In a survey released this month by the American Psychological Association, 52 percent of American adults say the election is a significant source of stress in their life.

“How the candidates are handling themselves is not the best,” one man told News 8.

“I’m feeling pretty pessimistic about the shape of U.S. politics and, in general, about America these days,” Ian said. “It's a little bit depressing, to be honest."

Nowadays, it’s more than just attack ads. Candidates are throwing shade and incideniary language at each other on a daily basis.

“It makes me mad, sad, irritated,” said one 18-year-old, first-time voter.

Then, there are all those memes.

Ian told us he hasn’t lost any Facebook friends over this election yet, but admitted that “it gets close sometimes.”

Jokes aside, a lot of folks are feeling overwhelmed by the negativity plastered on walls and screens.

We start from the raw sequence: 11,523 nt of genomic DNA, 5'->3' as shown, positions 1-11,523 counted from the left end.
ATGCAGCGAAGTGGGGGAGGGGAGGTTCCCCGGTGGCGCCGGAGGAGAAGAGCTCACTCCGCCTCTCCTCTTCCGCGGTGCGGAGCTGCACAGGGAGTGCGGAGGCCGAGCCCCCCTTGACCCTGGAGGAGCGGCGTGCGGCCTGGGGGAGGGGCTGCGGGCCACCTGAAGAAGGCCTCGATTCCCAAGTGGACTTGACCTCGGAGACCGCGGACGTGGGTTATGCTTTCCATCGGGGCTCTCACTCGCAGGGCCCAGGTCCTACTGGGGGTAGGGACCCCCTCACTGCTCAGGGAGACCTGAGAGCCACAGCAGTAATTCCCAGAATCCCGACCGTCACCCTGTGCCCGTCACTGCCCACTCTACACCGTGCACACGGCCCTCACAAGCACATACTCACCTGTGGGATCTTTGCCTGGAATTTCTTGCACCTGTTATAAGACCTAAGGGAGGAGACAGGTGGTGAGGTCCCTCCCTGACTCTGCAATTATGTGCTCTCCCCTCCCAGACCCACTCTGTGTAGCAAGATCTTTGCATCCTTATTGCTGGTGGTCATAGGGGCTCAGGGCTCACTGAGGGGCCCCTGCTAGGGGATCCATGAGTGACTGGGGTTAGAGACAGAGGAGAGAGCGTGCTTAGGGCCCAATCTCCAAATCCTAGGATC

“I think, with a lot of people using social media as their main news source, it's a constant feed," said Parkland Hospital Mental Health Counselor Jacqueline Juarez.

Juarez said what happens to the psyche when you stress is serious.

“Our bodies produce cortisol, and cortisol is the stress hormone,” Juarez said. “It can really create different reactions in your body, whether it's difficulty processing the foods that you eat or difficulty maintaining your blood pressure level."

To avoid that type of natural reaction in the body: step away from social media, tune out the debates, and avoid mixing family and politics.

Juarez had one more suggestion.

“Unfollowing friends that are posting things that are really polarizing," she said.

Then, there’s one woman News 8 caught up with in downtown Dallas who told us how she stays low-stress about the presidential debates: “I'm interested in meditation and stuff, so I don't watch.”

Experts say that regardless of your political leanings, it’s a good idea to take a time out and find some ways to de-stress.